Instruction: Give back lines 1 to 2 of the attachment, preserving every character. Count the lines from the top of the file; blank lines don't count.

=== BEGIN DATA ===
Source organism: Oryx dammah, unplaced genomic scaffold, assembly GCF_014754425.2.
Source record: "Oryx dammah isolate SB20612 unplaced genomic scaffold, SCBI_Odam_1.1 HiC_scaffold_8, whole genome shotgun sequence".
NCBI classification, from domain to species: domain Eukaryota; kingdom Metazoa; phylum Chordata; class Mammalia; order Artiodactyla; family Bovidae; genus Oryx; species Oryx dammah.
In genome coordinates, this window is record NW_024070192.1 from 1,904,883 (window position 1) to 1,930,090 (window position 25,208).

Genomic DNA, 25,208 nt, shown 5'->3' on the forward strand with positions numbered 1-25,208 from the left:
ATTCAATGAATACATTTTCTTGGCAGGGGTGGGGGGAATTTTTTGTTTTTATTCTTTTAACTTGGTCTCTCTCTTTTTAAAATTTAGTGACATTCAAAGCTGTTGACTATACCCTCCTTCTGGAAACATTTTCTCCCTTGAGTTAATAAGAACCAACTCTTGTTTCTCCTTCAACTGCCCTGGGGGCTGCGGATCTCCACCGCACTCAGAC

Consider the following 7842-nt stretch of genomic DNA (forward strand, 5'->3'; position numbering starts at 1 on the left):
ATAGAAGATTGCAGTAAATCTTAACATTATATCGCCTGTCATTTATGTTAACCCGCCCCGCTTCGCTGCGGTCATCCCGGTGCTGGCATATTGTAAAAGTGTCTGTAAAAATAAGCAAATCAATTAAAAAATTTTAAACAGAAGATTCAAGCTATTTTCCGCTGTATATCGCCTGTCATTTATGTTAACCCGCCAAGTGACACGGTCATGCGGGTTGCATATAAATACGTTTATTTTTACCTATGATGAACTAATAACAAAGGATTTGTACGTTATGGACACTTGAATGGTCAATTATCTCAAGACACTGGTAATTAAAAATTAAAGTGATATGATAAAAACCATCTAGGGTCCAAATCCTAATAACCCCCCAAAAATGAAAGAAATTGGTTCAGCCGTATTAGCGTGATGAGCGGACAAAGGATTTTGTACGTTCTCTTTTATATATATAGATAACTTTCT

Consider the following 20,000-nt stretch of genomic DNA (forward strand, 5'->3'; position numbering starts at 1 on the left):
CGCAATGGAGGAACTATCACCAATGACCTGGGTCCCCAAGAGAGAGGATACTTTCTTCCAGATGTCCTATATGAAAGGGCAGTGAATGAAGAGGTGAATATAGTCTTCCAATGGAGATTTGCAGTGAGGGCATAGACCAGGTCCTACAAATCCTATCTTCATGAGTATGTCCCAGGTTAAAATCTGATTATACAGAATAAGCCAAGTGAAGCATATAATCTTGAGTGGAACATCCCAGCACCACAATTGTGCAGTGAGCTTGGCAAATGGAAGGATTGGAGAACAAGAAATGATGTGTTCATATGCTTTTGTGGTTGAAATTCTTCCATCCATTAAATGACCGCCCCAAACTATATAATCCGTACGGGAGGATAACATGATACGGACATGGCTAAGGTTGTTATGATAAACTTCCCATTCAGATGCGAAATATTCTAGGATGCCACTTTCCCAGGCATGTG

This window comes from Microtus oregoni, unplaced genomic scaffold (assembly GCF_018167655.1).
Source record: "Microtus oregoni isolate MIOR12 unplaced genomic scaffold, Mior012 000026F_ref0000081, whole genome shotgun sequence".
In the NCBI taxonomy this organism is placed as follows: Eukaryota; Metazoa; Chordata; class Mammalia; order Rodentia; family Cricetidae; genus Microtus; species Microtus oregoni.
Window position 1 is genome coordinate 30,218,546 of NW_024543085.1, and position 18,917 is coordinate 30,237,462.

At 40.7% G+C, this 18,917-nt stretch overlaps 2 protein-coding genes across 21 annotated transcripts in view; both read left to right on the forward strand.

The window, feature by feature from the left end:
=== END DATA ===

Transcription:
Source organism: Oryx dammah, unplaced genomic scaffold, assembly GCF_014754425.2.
Source record: "Oryx dammah isolate SB20612 unplaced genomic scaffold, SCBI_Odam_1.1 HiC_scaffold_8, whole genome shotgun sequence".